Beer Institute praised Sens. Tammy Baldwin (D-Wis.) and Tom Cotton (R-Ark.) for reintroducing the Aluminum Pricing Examination (APEX) Act. The measure would give the Commodities Futures Trading Commission and the Department of Justice "jurisdiction over markets that set or report reference products for aluminum premiums."
What markets might this cover? The primary market is the London Metals Exchange. Also affected: The CME Group, which on which contracts for Aluminum Midwest Premium contracts are established. It's hard to see how the CFTC will exercise jurisdiction over the London exchange, and it already is the primary regulatory of the U.S. futures and options on futures markets.
As to the "report reference products for aluminum premiums" provision," CME also reports futures prices. As noted above, CME is already regulated by the CFTC.
The only other reporters of prices for Midwest Premium are a handful of specialized information publishers, one being S&P Platts and the other being MetalMiner.
According to the Beer Institute press release, "no federal agency has direct oversight of businesses that assess and publish the Midwest Premium." So, it would appear that the target of the Baldwin-Cotton APEX bill is Platt's and MetalMiner.
But attempts to regulate those publishers would appear to run afoul of the U.S. Constitution's First Amendment Freedom of the Press provision. Midwest Premium is a term for the price of aluminum supplied to the Midwest U.S. Platts and its competitors provide independent assessments of where this price falls each day in this regional market.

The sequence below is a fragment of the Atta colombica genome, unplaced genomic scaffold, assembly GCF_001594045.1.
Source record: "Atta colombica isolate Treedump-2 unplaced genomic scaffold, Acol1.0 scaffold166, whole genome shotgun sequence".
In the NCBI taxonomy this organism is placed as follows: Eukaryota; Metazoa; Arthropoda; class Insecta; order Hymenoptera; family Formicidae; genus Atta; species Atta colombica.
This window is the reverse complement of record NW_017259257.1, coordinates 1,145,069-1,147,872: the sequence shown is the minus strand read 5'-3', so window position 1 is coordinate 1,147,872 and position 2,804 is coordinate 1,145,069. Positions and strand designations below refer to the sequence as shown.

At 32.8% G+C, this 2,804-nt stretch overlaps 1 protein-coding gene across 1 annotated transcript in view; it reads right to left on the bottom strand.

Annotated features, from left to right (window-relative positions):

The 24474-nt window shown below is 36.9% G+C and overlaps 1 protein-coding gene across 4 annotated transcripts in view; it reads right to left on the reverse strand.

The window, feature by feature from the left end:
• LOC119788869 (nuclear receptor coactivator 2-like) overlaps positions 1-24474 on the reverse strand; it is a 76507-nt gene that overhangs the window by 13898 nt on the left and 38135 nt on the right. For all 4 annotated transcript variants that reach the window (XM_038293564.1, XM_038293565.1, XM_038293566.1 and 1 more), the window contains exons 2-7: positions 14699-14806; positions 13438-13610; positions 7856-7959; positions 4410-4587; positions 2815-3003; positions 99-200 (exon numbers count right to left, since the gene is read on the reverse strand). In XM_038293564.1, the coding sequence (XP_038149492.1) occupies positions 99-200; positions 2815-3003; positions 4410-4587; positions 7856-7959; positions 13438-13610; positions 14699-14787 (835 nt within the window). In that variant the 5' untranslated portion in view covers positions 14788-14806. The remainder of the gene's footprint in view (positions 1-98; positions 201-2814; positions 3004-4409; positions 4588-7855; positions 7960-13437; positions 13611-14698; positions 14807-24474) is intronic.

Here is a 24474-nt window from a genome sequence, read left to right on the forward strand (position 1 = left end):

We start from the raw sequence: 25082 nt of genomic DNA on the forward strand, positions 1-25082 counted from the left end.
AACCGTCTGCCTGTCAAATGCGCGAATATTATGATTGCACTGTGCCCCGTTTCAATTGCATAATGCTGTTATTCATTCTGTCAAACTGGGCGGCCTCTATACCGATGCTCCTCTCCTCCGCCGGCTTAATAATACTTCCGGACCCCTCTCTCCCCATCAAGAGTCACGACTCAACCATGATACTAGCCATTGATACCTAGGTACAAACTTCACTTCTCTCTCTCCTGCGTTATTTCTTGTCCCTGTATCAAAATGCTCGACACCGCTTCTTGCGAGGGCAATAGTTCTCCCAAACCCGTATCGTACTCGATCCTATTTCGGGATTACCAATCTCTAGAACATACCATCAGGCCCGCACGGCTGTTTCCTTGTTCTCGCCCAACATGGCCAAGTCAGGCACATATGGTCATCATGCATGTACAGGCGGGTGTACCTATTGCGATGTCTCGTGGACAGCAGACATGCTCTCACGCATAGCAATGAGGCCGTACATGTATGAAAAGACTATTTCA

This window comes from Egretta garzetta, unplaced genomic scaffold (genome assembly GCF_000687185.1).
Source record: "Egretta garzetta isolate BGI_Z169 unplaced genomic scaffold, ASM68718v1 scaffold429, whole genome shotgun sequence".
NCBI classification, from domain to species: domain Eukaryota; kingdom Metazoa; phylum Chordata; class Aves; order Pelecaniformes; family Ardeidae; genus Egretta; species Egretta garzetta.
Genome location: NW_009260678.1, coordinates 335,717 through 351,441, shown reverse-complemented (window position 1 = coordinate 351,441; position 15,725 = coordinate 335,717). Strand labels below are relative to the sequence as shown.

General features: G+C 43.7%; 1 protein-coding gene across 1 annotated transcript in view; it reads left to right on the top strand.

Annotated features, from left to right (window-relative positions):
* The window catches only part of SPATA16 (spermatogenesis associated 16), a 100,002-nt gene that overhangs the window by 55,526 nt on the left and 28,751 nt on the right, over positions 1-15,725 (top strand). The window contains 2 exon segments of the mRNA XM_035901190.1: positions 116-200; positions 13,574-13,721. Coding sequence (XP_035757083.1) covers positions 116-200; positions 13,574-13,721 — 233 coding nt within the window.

Platt's says the Baldwin-Cotton APEX Act isn't needed and adds that the CFTC has already refuted beer industry claims, namely that there are "pricing irregularities" in Platts Midwest Premium price assessment. It adds that former CFTC Chairman Giancarlo was asked about
these claims recently before Congress, and testified
that “we monitor that very carefully … we have not
Brian Crawford, Beer Institute president, says "aluminum is the largest single input cost in American beer manufacturing, and this legislation will provide pricing clarity and certainty to countless U.S. industries, and to many American consumers, that depend on aluminum, including beer."
But the problem doesn't appear to be reporting or publishing aluminum prices. Rather, according to the Beer Institute press release, the problem appears to be that U.S. brewers, among others, are paying "a tariff-burdoned price regardless of whether the metal was meant to be tariffed based on its content or origin."
If the problem is tariffs, why not get rid of the tariffs? Last July, the CEOs of four of America’s largest brewers sent a letter to President Biden calling on him to repeal Section 232 tariffs on aluminum. The letter said, “tariffs reverberate throughout the supply chain, raising production costs for aluminum end-users and ultimately impacting consumer prices.”
On Wednesday (6/7), Cotton and six colleagues sent a letter to Commerce Secretary Gina Raimondo urging the administration to revise tariff exclusion rules previously approved for aluminum extrusion products. The letter detailed how the Department of Commerce’s General Approved Exclusion Rules have placed unnecessary burdens on domestic aluminum manufacturers and has facilitated a surge of foreign imports.
“As a result of these exclusions, extruded aluminum imports have risen 82% and American producers have lost millions of tons of possible sales since 2019. Foreign market penetration now exceeds 25%, the highest level in over a decade," the senators wrote..